Pope: 300,000 expected for Saturday's meeting with movements
Representatives from over 100 movements from around the world will meet in Rocca di Papa tomorrow for the second world congress based on the theme: "The beauty of being a Christian and the joy of communicating this". The ties of Benedict XVI with these movements go back a long time.
Vatican City (AsiaNews) Around 300,000 people from around the world are expected to turn up for a meeting between Benedict XVI and ecclesial movements, set to take place in St Peter's Square on the vigil of Pentecost. This was announced this morning by Mgr Josef Clemens, secretary of the Pontifical Council for the Laity, as he presenting the second world congress of ecclesial movements and of new communities in the Vatican. The congress will take place in Rocca di Papa from 31 May to 2 June 2006, and the encounter of the pope will follow.
The congress, organised by the Pontifical Council for the Laity, will have the theme: "The beauty of being a Christian and the joy of communicating this", inspired by the homily preached by Benedict XVI at the mass launching his pontificate. The three main talks will be entrusted to the Cardinals Christoph Schönborn, O.P., Marc Ouellet, P.S.S. and Angelo Scola: they will tackle Christological (Christ, "the most beautiful of Adam's sons"), church ("The beauty of being Christians") and pastoral ("Church movements and new communities in the mission of the Church: priorities and prospects") issues. Mgr Clemens said requests to participate in the meeting had been "very many" but "for logistical reasons, the number of participants will be limited to a little more than 300, representing more than 100 movements and new communities: just more than twice the church realities represented in the congress of 1998."
For his part, Mgr Stanislaw Rylko, president of the Pontifical Council for the Laity, said: "The appointment Pope Ratzinger has set with movements and communities for 3 June is an important signal of continuity with the magisterium of John Paul II, who saw precious gifts of the spirit to the Church of today in these new aggregate realities, and a great sign of hope for mankind of our time." This was a conviction expressed by John Paul II especially on the occasion of the first meeting of the movements, held on 30 May 1998.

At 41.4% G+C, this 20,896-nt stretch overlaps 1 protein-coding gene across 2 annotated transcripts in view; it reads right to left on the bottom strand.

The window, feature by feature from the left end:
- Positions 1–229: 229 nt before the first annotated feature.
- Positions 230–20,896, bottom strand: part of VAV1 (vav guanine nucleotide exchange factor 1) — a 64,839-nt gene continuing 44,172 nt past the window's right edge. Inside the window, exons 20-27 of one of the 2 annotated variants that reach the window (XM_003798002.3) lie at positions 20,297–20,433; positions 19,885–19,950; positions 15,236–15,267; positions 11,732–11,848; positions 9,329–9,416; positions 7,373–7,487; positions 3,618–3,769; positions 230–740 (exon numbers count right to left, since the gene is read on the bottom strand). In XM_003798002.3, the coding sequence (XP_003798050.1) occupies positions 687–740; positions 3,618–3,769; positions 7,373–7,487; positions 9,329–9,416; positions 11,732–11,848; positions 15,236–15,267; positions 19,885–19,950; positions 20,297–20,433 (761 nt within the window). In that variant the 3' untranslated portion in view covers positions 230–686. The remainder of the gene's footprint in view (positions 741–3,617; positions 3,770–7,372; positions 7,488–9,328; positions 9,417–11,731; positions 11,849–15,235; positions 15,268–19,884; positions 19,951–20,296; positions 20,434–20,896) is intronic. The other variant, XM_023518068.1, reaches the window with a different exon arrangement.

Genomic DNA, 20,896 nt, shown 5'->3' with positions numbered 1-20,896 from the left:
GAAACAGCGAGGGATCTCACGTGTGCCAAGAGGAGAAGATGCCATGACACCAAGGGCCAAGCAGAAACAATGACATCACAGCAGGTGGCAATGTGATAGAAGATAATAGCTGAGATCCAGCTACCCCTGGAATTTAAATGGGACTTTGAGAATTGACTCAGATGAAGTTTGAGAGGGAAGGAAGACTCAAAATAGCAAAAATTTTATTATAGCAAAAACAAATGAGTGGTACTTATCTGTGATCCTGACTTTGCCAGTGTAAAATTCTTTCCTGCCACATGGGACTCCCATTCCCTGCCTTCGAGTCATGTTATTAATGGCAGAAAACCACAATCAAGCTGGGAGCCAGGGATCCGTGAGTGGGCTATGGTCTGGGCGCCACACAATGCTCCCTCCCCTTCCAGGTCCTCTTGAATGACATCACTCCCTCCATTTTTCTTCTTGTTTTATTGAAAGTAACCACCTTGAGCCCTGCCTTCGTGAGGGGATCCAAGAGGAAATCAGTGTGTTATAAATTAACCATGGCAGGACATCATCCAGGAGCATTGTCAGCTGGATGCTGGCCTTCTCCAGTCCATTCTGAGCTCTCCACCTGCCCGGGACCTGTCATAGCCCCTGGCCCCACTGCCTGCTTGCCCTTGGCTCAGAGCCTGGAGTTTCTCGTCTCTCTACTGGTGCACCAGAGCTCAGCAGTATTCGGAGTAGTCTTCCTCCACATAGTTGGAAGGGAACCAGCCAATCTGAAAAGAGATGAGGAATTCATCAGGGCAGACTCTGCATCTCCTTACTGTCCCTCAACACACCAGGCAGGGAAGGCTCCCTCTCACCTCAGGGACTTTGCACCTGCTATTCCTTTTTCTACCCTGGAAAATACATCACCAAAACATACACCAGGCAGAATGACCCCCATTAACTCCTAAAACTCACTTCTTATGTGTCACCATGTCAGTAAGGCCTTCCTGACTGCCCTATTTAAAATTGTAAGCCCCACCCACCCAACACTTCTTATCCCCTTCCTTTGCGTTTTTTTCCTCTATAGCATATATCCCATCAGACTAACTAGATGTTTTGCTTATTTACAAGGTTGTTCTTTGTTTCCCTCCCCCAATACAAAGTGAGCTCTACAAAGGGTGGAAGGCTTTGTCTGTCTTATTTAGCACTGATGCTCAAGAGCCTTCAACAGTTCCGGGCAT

But even the ties of Pope Benedict XVI with church movements "date back a long time and they have a history about which he himself has talked on several occasions. The very first contact he had with these realities that then intensified and deepened dates back to the mid-sixties, when he was still professor in Tübingen. It was the difficult post-Conciliar period, but in the eyes of the theologian, these new charisms soon revealed themselves to be a providential gift. He wrote: 'Here, suddenly, something no one had planned. Here, so to speak, the Holy Spirit had taken the floor once again. And in young men and women, the faith was re-embraced, without 'ifs' and 'buts', without escape hatches or loopholes, lived in its totality as a gift, as a precious life-giving gift.' (J. Ratzinger, 'The theological locus of ecclesial movements' in 'Church movement', p.24)".
Besides, Cardinal Ratzinger should be given credit for the "proper theological collocation of church movements". This "should be identified in apostolicity, which is the dimension from which a particular bond emerges to unite it to the ministry of the Successor of Peter. He writes: 'The papacy did not create movements but it was their essential support in the structure of the Church, their ecclesial pillar [ ] The Pope needs these services and they need him, and in the reciprocity of these two types of mission, the symphony of ecclesial life is fulfilled' (Ibidem, p.39 and 46)".